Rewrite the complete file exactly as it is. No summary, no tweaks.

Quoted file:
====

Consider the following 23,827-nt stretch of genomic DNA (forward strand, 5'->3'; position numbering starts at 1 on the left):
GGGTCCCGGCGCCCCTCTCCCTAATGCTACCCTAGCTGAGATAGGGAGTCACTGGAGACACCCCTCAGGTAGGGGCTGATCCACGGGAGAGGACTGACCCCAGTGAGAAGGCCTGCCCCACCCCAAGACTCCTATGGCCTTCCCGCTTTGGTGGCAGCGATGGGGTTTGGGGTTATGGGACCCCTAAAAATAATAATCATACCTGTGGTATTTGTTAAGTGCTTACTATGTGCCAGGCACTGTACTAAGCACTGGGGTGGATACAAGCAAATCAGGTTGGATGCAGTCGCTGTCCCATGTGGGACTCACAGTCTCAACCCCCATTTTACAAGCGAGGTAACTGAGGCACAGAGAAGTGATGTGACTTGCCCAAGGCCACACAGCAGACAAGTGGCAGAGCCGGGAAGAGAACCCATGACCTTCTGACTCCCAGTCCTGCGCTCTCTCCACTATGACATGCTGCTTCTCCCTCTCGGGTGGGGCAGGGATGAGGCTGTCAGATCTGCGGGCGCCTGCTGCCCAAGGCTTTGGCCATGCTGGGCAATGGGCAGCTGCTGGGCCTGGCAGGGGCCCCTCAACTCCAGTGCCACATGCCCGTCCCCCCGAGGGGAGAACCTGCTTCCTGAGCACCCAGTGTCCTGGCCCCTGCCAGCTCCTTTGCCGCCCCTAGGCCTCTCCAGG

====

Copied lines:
Consider the following 23,827-nt stretch of genomic DNA (forward strand, 5'->3'; position numbering starts at 1 on the left):
GGGTCCCGGCGCCCCTCTCCCTAATGCTACCCTAGCTGAGATAGGGAGTCACTGGAGACACCCCTCAGGTAGGGGCTGATCCACGGGAGAGGACTGACCCCAGTGAGAAGGCCTGCCCCACCCCAAGACTCCTATGGCCTTCCCGCTTTGGTGGCAGCGATGGGGTTTGGGGTTATGGGACCCCTAAAAATAATAATCATACCTGTGGTATTTGTTAAGTGCTTACTATGTGCCAGGCACTGTACTAAGCACTGGGGTGGATACAAGCAAATCAGGTTGGATGCAGTCGCTGTCCCATGTGGGACTCACAGTCTCAACCCCCATTTTACAAGCGAGGTAACTGAGGCACAGAGAAGTGATGTGACTTGCCCAAGGCCACACAGCAGACAAGTGGCAGAGCCGGGAAGAGAACCCATGACCTTCTGACTCCCAGTCCTGCGCTCTCTCCACTATGACATGCTGCTTCTCCCTCTCGGGTGGGGCAGGGATGAGGCTGTCAGATCTGCGGGCGCCTGCTGCCCAAGGCTTTGGCCATGCTGGGCAATGGGCAGCTGCTGGGCCTGGCAGGGGCCCCTCAACTCCAGTGCCACATGCCCGTCCCCCCGAGGGGAGAACCTGCTTCCTGAGCACCCAGTGTCCTGGCCCCTGCCAGCTCCTTTGCCGCCCCTAGGCCTCTCCAGG